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I’m new to the OS X 86 project, what is it all about and where do I start?


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JamesLittler

JamesLittler

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This guide assumes basic knowledge of Windows, Linux, OS X, hardware installation/use, Command-Line interfaces and English.

Q. What is OS X 86 all about?
A. This project is all about running Apple’s OS X on non-Apple hardware. There are various caveats in place to restrict the use of the OS on non-Apple hardware, this project aims to circumvent those restrictions to enable the full use of the OS running natively on the hardware, i.e. not running in a virtual environment.

Q. Great, so can I install OS X on my PC/Laptop.
A. Probably, is the best answer here if you are using modern hardware. Using an AMD processor or a 32 bit intel you can (currently at the time of writing this) only run 10.6.8. If you have a 64bit Intel processor you can run Lion.

The installation, for all extents and purposes, is ‘the easy bit’. It is not particularly hard to install OS X on non-apple hardware, though getting all devices i.e. USB ports, Firewire, WiFi, Bluetooth, Trackpad, Keyboard etc working can be quite a challenge in some cases.

For this reason it is advisable to consult the HCL (Hardware Compatibility List) prior to building your PC (where possible)/attempting to install OS X.

Q. Ok, I think I want to give it a go. I’m pretty happy with everything so far. What’s next?
A. Backup everything of value. If possible clone your existing hard drive to an external drive.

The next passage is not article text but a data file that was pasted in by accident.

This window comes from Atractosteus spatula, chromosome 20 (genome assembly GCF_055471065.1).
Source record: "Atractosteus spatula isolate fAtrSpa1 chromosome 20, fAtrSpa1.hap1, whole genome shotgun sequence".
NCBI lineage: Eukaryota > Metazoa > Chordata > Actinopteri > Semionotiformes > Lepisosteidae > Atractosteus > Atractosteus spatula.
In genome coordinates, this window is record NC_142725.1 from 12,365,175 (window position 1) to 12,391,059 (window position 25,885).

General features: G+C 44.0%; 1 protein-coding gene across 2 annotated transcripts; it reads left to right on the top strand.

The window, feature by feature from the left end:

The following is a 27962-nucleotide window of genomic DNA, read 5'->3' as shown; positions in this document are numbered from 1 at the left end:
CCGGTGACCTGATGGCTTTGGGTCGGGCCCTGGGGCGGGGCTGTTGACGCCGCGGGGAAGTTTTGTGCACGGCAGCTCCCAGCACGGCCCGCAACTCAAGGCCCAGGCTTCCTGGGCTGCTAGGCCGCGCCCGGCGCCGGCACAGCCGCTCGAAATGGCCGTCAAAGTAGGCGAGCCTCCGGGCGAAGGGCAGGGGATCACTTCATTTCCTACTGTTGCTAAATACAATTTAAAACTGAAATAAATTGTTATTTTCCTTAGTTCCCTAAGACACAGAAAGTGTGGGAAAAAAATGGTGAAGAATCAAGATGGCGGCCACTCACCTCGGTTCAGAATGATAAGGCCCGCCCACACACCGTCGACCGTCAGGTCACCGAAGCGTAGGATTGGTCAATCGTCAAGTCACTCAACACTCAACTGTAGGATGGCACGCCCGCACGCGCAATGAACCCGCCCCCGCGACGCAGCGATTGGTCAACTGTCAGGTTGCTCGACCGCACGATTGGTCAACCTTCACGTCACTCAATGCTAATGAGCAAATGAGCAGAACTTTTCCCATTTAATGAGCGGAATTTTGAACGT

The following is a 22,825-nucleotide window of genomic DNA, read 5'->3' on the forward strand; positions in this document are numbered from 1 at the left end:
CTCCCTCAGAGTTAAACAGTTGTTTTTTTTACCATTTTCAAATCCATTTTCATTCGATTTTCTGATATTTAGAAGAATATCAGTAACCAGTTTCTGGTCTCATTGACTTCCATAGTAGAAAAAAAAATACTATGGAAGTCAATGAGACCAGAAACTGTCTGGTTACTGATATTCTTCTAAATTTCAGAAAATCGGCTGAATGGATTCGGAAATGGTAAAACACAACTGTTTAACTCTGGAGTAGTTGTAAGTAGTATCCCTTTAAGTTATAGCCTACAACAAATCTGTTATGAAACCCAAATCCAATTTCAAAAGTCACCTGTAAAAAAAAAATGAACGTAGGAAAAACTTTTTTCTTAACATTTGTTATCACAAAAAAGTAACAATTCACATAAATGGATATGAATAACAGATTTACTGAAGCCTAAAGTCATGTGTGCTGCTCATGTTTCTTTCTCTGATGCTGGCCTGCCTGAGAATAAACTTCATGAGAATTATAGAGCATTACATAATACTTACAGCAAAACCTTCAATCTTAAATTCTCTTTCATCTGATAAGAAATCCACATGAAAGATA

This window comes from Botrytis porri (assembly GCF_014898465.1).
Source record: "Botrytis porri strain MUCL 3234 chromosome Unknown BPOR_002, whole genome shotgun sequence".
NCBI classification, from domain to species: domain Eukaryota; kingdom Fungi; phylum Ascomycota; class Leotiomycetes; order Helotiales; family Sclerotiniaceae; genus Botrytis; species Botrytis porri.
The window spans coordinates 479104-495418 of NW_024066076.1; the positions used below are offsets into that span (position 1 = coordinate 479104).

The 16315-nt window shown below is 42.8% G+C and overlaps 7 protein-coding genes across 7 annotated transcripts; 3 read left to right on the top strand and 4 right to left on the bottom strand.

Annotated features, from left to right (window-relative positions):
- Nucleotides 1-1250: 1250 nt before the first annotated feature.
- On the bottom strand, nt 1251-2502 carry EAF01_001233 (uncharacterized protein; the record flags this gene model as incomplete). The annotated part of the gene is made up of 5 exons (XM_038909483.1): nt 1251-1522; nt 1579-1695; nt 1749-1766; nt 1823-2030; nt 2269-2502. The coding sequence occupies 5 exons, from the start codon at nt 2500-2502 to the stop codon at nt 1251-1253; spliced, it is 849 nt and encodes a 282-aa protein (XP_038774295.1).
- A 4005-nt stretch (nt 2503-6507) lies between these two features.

Investigate your hardware in terms of OS X. A good place to start is by googling ‘Your hardware OS X’.

Download and burn to disk/USB a few boot disks. Nawcom’s ModCD is a good place to start.

Get a retail copy of Snow Leopard 10.6.3. and give it a go. There are plenty of installation tutorials on the web. Just make sure you follow instructions for a retail install.

Q. What is a boot disk?
A. A boot disk contains a bootloader which loads the operating system. You need this as Darwin (the native apple bootloader) will not boot the OS on non-Apple hardware.

The boot disk also contains .kext files.

Q. What are kexts.
A. The windows equivilent would be ‘drivers’. These are found in /System/Library/Extension (from here on referred to as /S/L/E, and Extras/Extensions (from here on referred to as /E/E *
(* only in Snow Leopard, Lion only uses /S/L/E)

Q. So how do I boot the installation DVD?
A. Insert the boot disk and turn the PC on, boot from CD (either modify your BIOS settings or use the boot menu, normally F12).

When you see the boot loaders graphical user interface (from here on referred to as GUI), eject the boot disk and insert the installation DVD.

(You may have to press a key to interupt the boot process and another key to rescan for install media. These are normally F8 and F5 respectively but they may differ depending on bootloader/boot disk. In any case on-screen instructions are usually provided.)

Q. It wont boot!
A. You may need to edit your BIOS settings, common settings are to:

Set HDD to AHCI or if unavailable, RAID (do not configure a RAID array).

Set HPET to 64bit (if available)

Enable USB Legacy support.

Q. It still wont boot!
A. At the booloader GUI type:
-v

Press enter.

This ‘flag’ enables ‘verbose mode’, this will print the boot process to the screen (this may be happening by default depending on boot disk).

Create a topic in the relevant sub-forum asking for help. When doing so, provide as much information about hardware and the problem as possible.

Q. Well I’ve got to the installer and installed using <insert tutorial of choice here>, what next.
A. Now you need to use the boot disk to boot the fresh installation on your HDD.

Once you are into the OS you need to install a bootloader to the HDD, this will allow you to boot without the boot disk. There are a few .kexts that are necessarry to boot any OS X installation such as fakesmc.kext.

You will also need a smbios.plist and com.apple.boot.plist (revised to org.chameleon.boot.plist in later revisions of chameleon) these are placed in /Extra/ (from here referred to as /E/).





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